It was a stark day of contrast on the campaign trail - National and Labour's experiences could not have been more different.
Labour leader Jacinda Ardern hosted a rah-rah rally with hundreds of cheering students as Judith Collins had to bat off claims National had planted supporters on a walkabout to bolster the party's popularity.
Otago University students huddled against the elements for a date with Ardern on Wednesday, as she went for an odd kind of people's princess vibe.
"I'll leave the umbrellas behind. If you can get wet, I can get wet with you," Ardern told the crowd who sat outside to hear her speak despite the rain.
Afterwards, the Labour leader was swarmed by a crowd of supporters - a contrast with Collins who was turned away by a woman from a store on a Ponsonby Rd campaign walkabout in Auckland.
"They didn't want the media, I dont think it's us, I think it might be you guys," Collins told reporters when asked about the incident.
Collins said she didn't see the woman give her a thumbs down.
"Did she? I didn't see that."
And while Ardern was stocking up on her favourite peaches and cream lollies in Otago, Collins sat down at a cafe table in Ponsonby next to an M&M poll showing Labour far in the lead.
Though, it was going one better by the time Collins left, after she topped up the jar with blue M&Ms to represent National.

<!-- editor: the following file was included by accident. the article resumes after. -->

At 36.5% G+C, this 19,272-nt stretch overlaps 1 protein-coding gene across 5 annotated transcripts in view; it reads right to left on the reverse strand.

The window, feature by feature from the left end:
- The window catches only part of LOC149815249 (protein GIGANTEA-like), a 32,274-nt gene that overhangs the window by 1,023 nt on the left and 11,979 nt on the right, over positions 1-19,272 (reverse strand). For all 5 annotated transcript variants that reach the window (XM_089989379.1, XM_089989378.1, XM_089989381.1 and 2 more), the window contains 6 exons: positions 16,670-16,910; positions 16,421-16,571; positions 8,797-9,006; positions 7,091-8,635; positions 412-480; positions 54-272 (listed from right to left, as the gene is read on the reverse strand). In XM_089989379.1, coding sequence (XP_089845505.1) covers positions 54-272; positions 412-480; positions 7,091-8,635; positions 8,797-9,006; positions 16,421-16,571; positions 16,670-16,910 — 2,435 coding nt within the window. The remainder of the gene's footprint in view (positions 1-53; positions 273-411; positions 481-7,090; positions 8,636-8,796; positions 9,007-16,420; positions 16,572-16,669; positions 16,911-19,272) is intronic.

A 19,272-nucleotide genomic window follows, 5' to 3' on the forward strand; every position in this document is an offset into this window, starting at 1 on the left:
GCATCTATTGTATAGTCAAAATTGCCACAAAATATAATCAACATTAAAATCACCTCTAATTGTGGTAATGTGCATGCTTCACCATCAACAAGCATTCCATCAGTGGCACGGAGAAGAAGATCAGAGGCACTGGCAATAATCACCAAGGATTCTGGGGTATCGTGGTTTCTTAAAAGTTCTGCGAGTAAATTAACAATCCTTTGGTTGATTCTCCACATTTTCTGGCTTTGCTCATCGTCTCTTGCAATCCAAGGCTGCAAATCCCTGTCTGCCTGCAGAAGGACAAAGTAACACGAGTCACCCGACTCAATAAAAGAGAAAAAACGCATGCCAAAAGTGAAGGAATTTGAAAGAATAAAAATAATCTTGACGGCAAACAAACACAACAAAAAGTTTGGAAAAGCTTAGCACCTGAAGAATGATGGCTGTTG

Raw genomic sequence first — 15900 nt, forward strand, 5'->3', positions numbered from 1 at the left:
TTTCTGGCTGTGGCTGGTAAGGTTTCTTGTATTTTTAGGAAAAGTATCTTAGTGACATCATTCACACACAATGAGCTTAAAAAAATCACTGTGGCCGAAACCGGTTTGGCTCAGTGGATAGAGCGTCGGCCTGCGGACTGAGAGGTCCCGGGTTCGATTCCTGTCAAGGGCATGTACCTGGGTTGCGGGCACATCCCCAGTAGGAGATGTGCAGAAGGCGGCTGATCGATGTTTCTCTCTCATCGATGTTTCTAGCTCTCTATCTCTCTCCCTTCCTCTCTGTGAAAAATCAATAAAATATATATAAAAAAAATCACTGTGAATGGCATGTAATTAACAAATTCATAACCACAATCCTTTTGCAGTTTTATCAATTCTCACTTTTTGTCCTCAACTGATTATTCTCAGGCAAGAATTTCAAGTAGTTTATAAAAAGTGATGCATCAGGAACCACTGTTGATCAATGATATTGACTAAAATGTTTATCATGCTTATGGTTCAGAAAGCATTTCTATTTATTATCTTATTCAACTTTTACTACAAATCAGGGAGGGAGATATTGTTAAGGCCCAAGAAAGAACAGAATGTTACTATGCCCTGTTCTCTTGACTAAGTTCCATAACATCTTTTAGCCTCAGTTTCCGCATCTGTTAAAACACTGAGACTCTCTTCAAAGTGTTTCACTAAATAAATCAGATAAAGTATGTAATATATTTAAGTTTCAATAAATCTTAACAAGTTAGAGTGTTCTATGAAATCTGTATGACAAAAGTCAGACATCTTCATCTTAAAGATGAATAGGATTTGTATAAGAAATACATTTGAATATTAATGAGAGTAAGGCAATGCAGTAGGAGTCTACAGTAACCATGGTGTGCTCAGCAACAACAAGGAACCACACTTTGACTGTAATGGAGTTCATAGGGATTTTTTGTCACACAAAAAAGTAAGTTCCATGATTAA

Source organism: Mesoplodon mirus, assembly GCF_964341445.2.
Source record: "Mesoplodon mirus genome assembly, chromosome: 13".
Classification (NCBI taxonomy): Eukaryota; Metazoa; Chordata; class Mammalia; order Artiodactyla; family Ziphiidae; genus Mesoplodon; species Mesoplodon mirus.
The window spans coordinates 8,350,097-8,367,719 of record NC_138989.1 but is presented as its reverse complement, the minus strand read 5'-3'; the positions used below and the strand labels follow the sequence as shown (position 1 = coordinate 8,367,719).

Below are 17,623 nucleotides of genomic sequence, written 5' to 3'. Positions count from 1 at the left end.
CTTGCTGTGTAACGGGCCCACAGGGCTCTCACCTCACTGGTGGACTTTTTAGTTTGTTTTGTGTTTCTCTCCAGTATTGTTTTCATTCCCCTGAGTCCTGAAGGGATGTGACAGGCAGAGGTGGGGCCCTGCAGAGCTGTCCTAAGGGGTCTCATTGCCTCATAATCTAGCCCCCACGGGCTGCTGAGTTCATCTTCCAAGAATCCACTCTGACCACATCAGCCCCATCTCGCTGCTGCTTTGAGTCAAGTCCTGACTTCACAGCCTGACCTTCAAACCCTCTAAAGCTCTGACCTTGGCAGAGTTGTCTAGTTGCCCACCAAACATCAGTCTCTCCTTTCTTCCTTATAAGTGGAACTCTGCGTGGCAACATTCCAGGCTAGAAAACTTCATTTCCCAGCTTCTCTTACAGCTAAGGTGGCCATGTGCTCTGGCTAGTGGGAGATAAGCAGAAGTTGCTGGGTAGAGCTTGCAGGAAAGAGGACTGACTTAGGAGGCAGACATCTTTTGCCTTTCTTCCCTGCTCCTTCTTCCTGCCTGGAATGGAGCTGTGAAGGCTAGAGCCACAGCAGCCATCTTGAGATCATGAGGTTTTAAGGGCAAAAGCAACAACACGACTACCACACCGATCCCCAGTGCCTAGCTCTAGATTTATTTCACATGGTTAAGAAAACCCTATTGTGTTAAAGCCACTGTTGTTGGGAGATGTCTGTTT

After what her MPs have been putting her through, every vote counts. Collins was steely in the face of her whiteanting colleagues. She's refusing to stand down as National Party leader if she loses the election.
"Certainly not," she said. "Yes I will be staying on."
Some of her MPs are telling Newshub if National loses it's a matter of when, not if, she's rolled. But Collins doesn't think the leaking has lost her the election.
"No, not at all," she said.
Ardern wouldn't say if she thinks the mess in National has won her the election.
"Oh look, I'm not taking anything for granted," she said.
Nor is National. It's not taking the presence of throngs of fans for granted. It's campaign route had supporters - like campaign staffer Hamish Price - planted en route.
"You're doing a fantastic job," he told Collins as he shook her hand in front of the cameras.
Collins was pressed on it during a press conference.
"I meet genuine supporters every single day and I'd say all those people are genuine supporters," she said.
It's normal to have party supporters and volunteers at campaign stops, but less normal to make out they're random joe bloggs.
"I would just say that is not necessary," Ardern said, when asked what she thought about it. "If we happen upon people who are Labour supporters that's great."
Like how Ardern just happened across Labour list candidate Rachel Brooking's husband, oncologist Christopher Jackson, who thanked her for promising a cancer agency.
"You're welcome," Ardern replied.
NZ First and ACT are promising their public support is the real deal.
"I've never met him before - I didn't pay him," ACT leader David Seymour joked as he pointed to the person next to him. "I do all my own stunts."
NZ First leader Winston Peters said all the parties are doing it except his.
"They're all doing that," he said. "It's rentacrowd."